Redfern, Rebecca (2010). A regional examination of surgery and fracture treatment in Iron Age and Roman Britain International Journal of Osteoarchaeology, 25 (4)



'First tartan' on Roman statue

4 December 2012 Last updated at 01:02


Remnants of a Roman statue in North Africa could be the "first-ever depiction of tartan", according to a BBC Scotland documentary.


A piece of a bronze statue of the Emperor Caracalla contains the small figure of a Caledonian warrior wearing what appears to be tartan trews.


The third century Roman emperor Caracalla styled himself as the conqueror of the Caledonians.


A statue marking his achievements stood in the Moroccan city of Volubilis.


It stood above a great archway in the ancient city, which lay in the south west of the Roman empire, 1,500 miles from Caledonia - modern day Scotland.


A small piece of cloak from the monument still survives at the archaeological museum in Rabat in Morocco.


"It includes an early depiction of that great national stereotype - the long-haired Caledonian warrior," says Dr Fraser Hunter, who presents the BBC Scotland programme.


The warrior is wearing checked leggings which, according to Dr Hunter, is "the first-ever depiction of tartan".


It is thought the Celts have been weaving plaid twills for thousands of years and this is the earliest representation.


Dr Hunter adds: "The shield too is Celtic in style. You can see the warrior's head with the cloak over the shoulders. The arms are bound behind the back.


"This guy is a captive. He's a prisoner from the vicious campaigns of Severus and Caracalla."


Septimius Severus, Caracalla's father, led massive military campaigns into 3rd century Scotland.


The mighty Roman legions had conquered all before them but they stuttered to a halt when they took on the tribes of Iron Age Scotland.


Caracalla carried on his father's fight, waging a brutal campaign.


Dr Hunter says prisoners could have been force-marched for months to other parts of the empire.


"They were living trophies of the emperor's success. Some might have been traded as slaves in the great markets. Others would have been even less fortunate."


Dr Hunter points to a mosaic from Tunisia which shows how one unfortunate Caledonian met his end.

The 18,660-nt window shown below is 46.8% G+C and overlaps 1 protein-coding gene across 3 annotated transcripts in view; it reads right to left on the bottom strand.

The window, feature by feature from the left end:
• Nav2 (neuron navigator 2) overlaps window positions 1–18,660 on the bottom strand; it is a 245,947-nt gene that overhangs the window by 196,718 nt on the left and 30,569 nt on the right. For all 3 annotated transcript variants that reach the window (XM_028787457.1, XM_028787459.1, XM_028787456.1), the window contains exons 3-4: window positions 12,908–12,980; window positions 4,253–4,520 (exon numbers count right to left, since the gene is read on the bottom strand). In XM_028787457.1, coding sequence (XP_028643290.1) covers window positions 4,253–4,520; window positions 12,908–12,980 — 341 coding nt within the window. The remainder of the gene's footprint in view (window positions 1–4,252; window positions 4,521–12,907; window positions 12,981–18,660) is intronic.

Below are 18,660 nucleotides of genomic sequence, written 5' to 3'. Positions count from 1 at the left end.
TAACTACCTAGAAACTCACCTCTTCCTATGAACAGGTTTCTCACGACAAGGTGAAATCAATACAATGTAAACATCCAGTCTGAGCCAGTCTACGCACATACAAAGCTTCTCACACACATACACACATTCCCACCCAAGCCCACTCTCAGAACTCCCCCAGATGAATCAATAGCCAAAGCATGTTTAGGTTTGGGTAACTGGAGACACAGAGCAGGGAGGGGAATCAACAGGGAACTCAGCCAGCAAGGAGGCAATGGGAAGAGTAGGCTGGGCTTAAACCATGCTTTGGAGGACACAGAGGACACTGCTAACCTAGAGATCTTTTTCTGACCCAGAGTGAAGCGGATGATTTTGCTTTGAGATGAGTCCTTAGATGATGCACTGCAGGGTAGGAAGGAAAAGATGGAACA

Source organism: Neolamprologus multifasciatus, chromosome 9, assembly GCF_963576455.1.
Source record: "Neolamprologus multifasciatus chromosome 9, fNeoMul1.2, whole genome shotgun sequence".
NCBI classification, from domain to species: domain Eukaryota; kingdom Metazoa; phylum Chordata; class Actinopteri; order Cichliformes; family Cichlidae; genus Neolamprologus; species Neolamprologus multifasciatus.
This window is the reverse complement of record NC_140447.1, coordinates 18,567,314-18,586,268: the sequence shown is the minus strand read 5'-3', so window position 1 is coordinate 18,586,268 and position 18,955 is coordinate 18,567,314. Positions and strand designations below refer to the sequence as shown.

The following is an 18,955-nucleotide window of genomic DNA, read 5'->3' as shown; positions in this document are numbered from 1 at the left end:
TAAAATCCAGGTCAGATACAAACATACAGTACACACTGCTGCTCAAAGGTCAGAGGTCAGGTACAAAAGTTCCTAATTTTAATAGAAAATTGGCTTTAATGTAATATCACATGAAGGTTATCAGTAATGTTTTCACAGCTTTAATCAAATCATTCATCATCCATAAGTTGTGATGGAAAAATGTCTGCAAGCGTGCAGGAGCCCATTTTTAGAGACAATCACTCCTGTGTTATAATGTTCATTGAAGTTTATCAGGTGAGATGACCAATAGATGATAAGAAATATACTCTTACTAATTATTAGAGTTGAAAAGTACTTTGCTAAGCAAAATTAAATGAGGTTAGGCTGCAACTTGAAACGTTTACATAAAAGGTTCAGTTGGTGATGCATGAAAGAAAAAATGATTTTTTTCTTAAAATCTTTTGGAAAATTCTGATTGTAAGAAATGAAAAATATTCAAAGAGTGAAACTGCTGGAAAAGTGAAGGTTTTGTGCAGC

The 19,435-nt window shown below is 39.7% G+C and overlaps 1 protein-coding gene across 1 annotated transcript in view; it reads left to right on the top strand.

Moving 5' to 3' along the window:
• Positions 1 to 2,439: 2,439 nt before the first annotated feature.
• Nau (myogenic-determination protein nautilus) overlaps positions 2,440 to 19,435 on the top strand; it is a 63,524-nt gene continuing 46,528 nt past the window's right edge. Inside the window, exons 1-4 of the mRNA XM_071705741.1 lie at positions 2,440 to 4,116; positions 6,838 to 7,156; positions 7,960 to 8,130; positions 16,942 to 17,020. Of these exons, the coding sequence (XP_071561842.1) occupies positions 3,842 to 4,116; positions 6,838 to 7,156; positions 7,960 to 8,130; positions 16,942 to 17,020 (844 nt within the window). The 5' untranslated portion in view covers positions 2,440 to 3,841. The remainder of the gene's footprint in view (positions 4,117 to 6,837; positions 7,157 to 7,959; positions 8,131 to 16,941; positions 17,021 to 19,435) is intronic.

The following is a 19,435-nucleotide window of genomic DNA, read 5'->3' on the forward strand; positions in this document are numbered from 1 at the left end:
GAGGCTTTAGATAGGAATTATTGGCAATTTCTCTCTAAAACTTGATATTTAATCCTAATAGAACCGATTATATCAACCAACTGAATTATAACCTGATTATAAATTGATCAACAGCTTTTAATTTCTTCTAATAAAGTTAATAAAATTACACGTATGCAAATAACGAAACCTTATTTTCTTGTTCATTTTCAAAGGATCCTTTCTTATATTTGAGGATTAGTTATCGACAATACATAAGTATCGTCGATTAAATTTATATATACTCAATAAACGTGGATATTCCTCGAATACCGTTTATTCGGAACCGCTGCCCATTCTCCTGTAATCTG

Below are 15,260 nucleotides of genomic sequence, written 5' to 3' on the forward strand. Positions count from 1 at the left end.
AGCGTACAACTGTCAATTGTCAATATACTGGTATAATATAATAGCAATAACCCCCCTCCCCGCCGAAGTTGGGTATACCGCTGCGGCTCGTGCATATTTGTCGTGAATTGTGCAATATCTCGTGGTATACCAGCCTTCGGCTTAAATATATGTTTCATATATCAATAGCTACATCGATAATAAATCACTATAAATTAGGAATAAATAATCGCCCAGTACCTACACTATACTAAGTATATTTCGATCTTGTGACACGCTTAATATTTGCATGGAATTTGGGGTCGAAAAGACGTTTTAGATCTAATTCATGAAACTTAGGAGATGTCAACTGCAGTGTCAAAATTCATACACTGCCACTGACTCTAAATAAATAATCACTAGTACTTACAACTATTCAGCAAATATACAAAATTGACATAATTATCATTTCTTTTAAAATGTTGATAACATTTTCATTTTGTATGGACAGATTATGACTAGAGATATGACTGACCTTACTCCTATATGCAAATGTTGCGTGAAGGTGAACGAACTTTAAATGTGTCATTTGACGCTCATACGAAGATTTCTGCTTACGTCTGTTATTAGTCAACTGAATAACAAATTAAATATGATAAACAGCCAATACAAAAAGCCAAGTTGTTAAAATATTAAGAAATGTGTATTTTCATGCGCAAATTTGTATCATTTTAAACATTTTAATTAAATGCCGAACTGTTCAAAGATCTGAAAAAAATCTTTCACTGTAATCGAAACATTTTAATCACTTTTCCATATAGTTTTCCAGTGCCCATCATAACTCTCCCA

"Captured, marched for months to this desert province, sent to the amphitheatre and killed by wild animals as exotic entertainment for the locals," says Dr Hunter.


The expert says we have long had a curious "rather cuddly" relationship with the Romans.


"In the western world we often see ourselves as inheritors of Roman values and Roman culture," he says.


"But this evidence from North Africa reminds us that the Romans were invaders and colonisers.


"Their strategies encompassed everything up to and including genocide.


"For the local tribes the Roman arrival in what we call Scotland must have been absolutely terrifying."


The documentary - Scotland: Rome's Final Frontier on BBC Two Scotland on Friday at 21:00 - explores why the Romans struggled to expand their empire north of the border.



Museum to examine remains found in Co Meath bog



The National Museum of Ireland is to begin examining the remains of Ireland's latest "bog person" discovered at a Bord na Móna site in Co Meath last week. The headless body was found among a stack of peat by workers on Friday morning near Kinnegad.


An archaeological team from the National Museum was dispatched to inspect the remains which were excavated on Saturday and transported to Dublin.


It is unclear at this stage the age, sex or cause of death, though those details are likely to emerge this week following examination by experts.


The discovery comes just over a year after that of the "Cashel Man" remains from a bog in Co Laois, which were thought to be those of a sacrificial victim.


There are just four such bodies on display at the National Museum on Kildare Street, Dublin.


"How ancient its year we won't be able to say yet but it is a bog body of some antiquity," said Maeve Sikora, an assistant keeper in the museum's Irish antiquities division.